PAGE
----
MHADA transit camp resident fears house collapse

Apr 10, 2014, 08:36 IST | Chetna Yerunkar

Philomena D’mello, who lives in the rundown Mhada camp in Kandivli, fears the ceiling of her house will collapse on her when the rains come

“I don’t know if I will get up the next morning or not,” said Philomena D’mello, a resident of the Mhada transit camp at Mahavir Nagar, Kandivli (West), where residents live in perpetual fear of the tattered building caving in on them. 

Though several concrete buildings have collapsed in the city, killing and injuring hundreds, Mhada has not shifted its residents to a safer place.

D’mello (64), who has been occupying a house on the fourth floor in B1 building for three decades, has written to the housing body several times to find her a safe abode, but has only got an unconcerned response so far.

In this heat, she lives without a fan, as the ceiling is too fragile to take its weight.

The building hasn’t seen any repairs since 2002, and it started falling apart three years ago. D’mello, who lost her husband to an illness two years ago, survives by giving tuitions to primary students. Some come to her house, some she makes house calls to teach.

Recalling an especially terrible experience last monsoon, D’mello said, “I was making chapattis one evening, and my kitchen slab came down, with jets of water falling from the top and from the windowpanes. Then, electric current began flowing through the walls as the wiring embedded in the walls was soaked. I had to sleep on two chairs after finding a safe corner just to make it through the night alive. Since then, I have never had a good night’s sleep. There’s always the fear that the ceiling will come down.”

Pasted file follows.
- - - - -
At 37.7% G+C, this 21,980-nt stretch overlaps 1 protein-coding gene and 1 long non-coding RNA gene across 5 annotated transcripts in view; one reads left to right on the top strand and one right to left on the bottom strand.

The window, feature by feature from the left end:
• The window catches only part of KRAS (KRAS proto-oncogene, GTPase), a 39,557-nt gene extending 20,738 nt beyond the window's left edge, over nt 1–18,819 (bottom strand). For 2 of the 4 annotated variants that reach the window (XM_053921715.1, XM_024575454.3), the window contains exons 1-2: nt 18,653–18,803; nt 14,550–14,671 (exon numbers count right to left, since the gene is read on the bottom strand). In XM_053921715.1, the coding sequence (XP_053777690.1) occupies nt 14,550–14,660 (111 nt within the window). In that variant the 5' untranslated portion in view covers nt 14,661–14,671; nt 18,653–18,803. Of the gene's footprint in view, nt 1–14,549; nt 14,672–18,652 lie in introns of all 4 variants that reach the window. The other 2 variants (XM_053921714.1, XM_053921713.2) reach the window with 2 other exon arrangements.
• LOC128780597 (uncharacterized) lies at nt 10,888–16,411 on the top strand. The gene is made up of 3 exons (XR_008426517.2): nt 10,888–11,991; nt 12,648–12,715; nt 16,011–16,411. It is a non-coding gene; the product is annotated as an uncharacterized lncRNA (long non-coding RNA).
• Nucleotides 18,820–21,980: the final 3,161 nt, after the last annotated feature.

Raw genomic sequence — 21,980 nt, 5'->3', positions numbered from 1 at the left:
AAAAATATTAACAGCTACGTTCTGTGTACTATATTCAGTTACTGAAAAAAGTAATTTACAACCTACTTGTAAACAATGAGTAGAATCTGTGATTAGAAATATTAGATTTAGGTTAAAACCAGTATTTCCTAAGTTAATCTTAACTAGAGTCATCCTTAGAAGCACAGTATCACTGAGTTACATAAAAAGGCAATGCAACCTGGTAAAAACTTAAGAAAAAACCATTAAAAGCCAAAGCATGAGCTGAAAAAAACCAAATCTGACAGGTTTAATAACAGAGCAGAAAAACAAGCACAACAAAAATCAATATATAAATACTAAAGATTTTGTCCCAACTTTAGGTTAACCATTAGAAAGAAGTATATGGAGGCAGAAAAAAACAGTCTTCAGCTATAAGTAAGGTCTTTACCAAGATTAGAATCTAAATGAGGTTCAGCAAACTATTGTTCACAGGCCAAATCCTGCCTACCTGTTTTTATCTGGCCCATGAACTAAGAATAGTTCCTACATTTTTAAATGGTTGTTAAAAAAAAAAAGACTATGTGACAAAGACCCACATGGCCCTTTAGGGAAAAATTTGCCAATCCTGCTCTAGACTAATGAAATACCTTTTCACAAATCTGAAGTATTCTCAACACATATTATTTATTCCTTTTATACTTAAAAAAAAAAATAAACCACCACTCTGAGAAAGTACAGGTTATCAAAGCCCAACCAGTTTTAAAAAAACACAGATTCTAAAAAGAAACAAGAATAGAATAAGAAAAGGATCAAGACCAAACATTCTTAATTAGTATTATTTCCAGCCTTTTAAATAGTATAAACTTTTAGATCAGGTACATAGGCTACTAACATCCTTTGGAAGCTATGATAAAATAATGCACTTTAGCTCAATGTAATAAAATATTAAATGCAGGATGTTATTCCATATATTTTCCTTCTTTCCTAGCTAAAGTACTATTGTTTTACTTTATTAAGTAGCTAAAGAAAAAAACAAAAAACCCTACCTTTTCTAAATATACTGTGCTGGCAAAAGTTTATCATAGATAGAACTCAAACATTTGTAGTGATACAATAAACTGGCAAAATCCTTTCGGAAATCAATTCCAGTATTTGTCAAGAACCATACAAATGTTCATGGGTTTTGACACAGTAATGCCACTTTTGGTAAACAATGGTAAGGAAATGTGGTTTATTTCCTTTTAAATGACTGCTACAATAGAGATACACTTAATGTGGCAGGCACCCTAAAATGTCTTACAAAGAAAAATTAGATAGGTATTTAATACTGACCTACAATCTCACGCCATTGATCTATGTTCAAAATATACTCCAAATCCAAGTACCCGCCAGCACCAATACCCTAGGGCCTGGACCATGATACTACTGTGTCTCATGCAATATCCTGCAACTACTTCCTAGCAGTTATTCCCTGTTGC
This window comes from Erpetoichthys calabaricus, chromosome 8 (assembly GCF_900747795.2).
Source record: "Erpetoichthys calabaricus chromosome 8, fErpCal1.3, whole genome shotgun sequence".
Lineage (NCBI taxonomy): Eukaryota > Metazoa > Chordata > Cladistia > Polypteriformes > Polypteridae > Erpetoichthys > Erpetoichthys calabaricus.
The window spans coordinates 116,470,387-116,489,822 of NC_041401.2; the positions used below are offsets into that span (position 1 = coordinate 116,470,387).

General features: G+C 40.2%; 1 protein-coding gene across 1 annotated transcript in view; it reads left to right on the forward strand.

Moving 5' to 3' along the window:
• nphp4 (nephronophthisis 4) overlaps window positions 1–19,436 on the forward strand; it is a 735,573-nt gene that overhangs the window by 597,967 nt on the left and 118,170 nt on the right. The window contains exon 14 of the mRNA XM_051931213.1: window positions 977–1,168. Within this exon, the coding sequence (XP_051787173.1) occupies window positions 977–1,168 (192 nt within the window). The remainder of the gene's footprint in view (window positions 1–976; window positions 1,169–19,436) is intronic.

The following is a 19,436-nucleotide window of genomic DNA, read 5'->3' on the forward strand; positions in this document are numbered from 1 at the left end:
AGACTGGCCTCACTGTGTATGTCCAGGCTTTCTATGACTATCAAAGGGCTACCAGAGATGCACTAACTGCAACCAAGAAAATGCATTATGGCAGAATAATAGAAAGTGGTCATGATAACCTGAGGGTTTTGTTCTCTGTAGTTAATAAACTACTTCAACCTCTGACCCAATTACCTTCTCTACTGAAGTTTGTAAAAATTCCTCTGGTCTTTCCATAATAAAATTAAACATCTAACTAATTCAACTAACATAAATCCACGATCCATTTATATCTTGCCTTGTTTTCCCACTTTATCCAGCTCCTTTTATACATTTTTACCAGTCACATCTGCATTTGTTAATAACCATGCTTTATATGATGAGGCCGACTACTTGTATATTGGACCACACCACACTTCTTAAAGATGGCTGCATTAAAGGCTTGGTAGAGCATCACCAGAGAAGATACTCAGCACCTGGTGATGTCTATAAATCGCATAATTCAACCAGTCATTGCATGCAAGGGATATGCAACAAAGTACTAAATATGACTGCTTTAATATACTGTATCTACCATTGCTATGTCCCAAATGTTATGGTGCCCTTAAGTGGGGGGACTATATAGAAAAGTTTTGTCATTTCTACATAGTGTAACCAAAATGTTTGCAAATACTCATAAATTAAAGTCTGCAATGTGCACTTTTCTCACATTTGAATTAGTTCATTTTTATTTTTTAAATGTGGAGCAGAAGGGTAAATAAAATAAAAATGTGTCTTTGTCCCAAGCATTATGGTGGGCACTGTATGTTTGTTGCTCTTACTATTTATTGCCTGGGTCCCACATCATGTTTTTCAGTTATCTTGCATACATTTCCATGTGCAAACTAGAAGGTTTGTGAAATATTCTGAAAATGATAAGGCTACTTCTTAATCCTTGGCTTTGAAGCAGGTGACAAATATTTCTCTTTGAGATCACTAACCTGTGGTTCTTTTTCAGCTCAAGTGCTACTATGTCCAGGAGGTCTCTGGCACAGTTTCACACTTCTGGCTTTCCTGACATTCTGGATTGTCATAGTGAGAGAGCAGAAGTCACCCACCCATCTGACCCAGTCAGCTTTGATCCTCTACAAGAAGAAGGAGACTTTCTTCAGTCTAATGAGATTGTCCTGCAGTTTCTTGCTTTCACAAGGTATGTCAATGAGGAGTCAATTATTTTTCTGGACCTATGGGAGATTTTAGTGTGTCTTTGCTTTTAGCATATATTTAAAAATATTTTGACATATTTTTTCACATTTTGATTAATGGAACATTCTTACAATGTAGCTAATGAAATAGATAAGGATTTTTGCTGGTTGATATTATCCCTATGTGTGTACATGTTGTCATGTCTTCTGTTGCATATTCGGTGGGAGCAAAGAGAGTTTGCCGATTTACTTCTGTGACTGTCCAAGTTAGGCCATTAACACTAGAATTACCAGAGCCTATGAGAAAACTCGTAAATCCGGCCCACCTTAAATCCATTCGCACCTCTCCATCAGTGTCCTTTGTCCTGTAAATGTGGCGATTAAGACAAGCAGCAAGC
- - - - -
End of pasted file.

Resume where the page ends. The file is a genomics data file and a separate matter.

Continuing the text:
Tears were streaming down her face.

“I have written letters to Mhada officials, asking them to shift me. They want me to go to the town office to check if my papers have been approved and if I am for shifting or not.” But her knee problem renders this a painfully laborious project. “While some of my neighbours have already got the notice to shift to a new place, I am waiting,” she said. “I cannot stay here till monsoon. If they don’t provide me another accommodation, I am sure I will die in the rubble of my house this monsoon.”

Giving way: Philomena D’mello has been residing in the building for the past three decades, but the structure has been in utter disrepair for the last three years. Pic/Pradeep Dhivar

Suresh Govekar, secretary of Mahavir Nagar Sangraman Shibir Kruti Samiti, said, “I had forwarded her letter to Mhada officials and for the past seven months, they have been “checking” her papers. According to the MHADA’s rule we are eligible to get a redeveloped house at the same place. No funds have been spent for repairs on this building since 2002. We have been in touch with the authorities but they don’t follow up.”

Chief officer of Mhada’s repair and redevelopment board, Mohan Thomre, said, “I I will have to check with the engineer, and look into the matter.”

Resident engineer of the board for Kandivli, R Chintamani, was not available for comment.

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